Telephone Game

Where is your clothing from, really? While it can feel good to buy a garment with a “Made in America” tag, finding a piece of clothing that is truly domestic all the way down is sort of like trying to find an album created by only one musician. By the time a recording makes its way to your computer or smartphone, it’s gone through multiple hands: the performers, the recording engineers, the mixer, the producer and the mastering studio.

Similarly, a t-shirt or a boot goes through a long process before it ends up in your closet. Even if the garment was assembled on-site at your favorite designer’s warehouse, the textiles had to be sourced from somewhere — and before those textiles were assembled, they had to be woven from raw materials, which had to be grown, harvested, cleaned and processed somewhere.

In this way, apparel manufacturing can be a bit like a telephone game, where a small mistake early in the supply chain can become a catastrophe by the time it ends up at the warehouse or wholesaler. Fortunately, with the right tools at your disposal and some careful planning, you can avoid the following issues:

  1. A drought thousands of miles away affects your ability to ship goods on time.

    We’ve all heard about the “butterfly effect,” where a butterfly flapping its wings in Pennsylvania can cause a hurricane in China. While that might not be completely true, a hurricane in China can cause huge problems for an apparel manufacturing business in Pennsylvania.

    Even if you source your textiles locally and manufacture your apparel onsite, those textiles might have been woven from crops harvested on another continent. Let’s say all of your production is domestic, but you source textiles from crops grown in the California drought — you’d probably be behind production (but at least you wouldn’t have to worry about port issues on top of inclement weather).

    Using the push-pull method can help you avoid this apparel manufacturing SNAFU. By incurring extra cost early in the supply chain, while textiles are still being woven, and ordering more textile than you’re forecasted to require, you can avoid running out of stock in case of unforeseen weather catastrophes.

    Of course, this strategy may not be profitable for every business case, so it’s important that you do the math to determine whether your business can stay in the green using the push-pull method. Centralized ERP software that tracks every cost to your business, as well as customer orders, financing and accounting, can help you make the best decision for your company.
  2. A duty or tariff sneaks up on you unawares and messes with your profit margins.

    We’ve written about the complexity of apparel duties before, and anyone who has created a garment with multiple types of fabric can attest to how quickly tariffs can add up — especially if you’re not keeping a close watch on them.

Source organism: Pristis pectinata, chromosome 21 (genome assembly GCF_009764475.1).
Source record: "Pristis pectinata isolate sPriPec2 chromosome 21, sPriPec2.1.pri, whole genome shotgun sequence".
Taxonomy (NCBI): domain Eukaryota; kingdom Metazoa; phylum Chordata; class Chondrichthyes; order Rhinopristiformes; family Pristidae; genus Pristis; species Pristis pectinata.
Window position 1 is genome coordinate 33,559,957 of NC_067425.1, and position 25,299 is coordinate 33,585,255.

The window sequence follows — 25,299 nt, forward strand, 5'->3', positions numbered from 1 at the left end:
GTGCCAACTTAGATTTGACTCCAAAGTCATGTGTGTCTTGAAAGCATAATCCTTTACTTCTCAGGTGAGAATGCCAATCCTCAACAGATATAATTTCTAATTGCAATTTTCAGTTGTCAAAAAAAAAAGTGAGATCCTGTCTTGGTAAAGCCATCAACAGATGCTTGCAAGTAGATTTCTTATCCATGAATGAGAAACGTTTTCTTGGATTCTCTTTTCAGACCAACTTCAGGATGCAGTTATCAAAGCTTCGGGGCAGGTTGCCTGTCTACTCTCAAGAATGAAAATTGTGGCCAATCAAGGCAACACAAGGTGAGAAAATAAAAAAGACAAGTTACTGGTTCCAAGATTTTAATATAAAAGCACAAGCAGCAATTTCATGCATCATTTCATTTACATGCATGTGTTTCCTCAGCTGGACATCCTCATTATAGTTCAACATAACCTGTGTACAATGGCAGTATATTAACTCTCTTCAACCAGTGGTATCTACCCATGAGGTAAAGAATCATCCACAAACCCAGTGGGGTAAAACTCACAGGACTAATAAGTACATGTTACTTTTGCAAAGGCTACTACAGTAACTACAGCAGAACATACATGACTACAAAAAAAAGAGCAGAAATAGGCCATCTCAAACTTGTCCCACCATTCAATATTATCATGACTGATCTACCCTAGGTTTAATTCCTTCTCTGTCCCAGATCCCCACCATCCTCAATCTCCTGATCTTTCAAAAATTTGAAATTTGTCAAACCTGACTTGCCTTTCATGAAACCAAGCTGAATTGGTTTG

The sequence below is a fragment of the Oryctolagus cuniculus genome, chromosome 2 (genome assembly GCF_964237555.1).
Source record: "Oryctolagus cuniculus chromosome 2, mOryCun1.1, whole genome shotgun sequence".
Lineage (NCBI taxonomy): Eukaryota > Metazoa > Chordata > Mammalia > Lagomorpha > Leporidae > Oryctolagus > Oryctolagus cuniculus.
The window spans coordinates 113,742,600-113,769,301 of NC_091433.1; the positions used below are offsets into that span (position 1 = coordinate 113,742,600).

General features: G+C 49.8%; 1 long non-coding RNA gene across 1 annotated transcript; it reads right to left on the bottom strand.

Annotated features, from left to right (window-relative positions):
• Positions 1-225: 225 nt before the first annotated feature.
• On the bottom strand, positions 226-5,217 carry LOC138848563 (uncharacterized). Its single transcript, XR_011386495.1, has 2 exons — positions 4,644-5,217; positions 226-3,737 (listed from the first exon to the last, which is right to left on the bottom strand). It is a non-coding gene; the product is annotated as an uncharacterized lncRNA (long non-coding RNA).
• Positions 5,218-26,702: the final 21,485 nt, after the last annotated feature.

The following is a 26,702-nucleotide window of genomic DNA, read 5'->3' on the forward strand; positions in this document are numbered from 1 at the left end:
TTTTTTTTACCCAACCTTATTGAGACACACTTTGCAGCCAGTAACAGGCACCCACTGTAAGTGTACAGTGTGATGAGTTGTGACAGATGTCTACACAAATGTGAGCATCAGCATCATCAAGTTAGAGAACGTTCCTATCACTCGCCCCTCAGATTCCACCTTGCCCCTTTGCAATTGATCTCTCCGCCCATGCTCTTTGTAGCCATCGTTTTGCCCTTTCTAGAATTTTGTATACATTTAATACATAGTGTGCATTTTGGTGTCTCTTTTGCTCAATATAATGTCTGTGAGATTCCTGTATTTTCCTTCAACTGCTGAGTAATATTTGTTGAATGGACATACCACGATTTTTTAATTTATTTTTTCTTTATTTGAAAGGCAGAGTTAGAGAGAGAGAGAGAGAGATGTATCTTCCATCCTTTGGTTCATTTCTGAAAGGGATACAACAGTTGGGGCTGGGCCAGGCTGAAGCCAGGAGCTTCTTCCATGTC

If you’re manufacturing a winter boot, the fur (or faux fur) lining the boot, the rubber on the sole, the leather (or vegan leather) in the insole and the cotton in the laces may all be sourced from different places, and they may all have their own duty or tariff. This can be even more complex if you make occupational apparel that requires special materials, like flame-retardant or radiation-protecting fabric for hazmat suits. All it takes is one unexpected tariff from one type of textile to shrink your profit margins and remove line items from next quarter’s budget.

    The solution? Keep close tabs on duties and tariffs with an all-inclusive enterprise resource management solution, and make sure that every cost incurred along the supply chain is visible to your accounting team.

Difficulties of apparel business communication

Getting a Handle on Your Apparel Manufacturing Process

Few appreciate the complexity that goes into creating a simple garment the way apparel manufacturers do, and keeping tabs on all of the moving parts that go into your business while ensuring your customers are satisfied and your product is of the highest quality is no small order. That’s why it’s so important that you have the tools necessary to get the job done right, and that your enterprise resource management solution is tailor-made for the apparel manufacturing industry.

With enterprise resource management software from Apparel Business Systems, you can keep careful track of every step in your supply chain, from seed to stitch to your customers’ mailbox. Don’t play the telephone game with your business. Designed strictly for the footwear and apparel manufacturing industry, ABS’ software knows your specific needs, with bespoke features for fashion manufacturers and wholesalers.

Want to learn more about how your product, warehouse and supply chain management can be streamlined with ABS? Contact us today!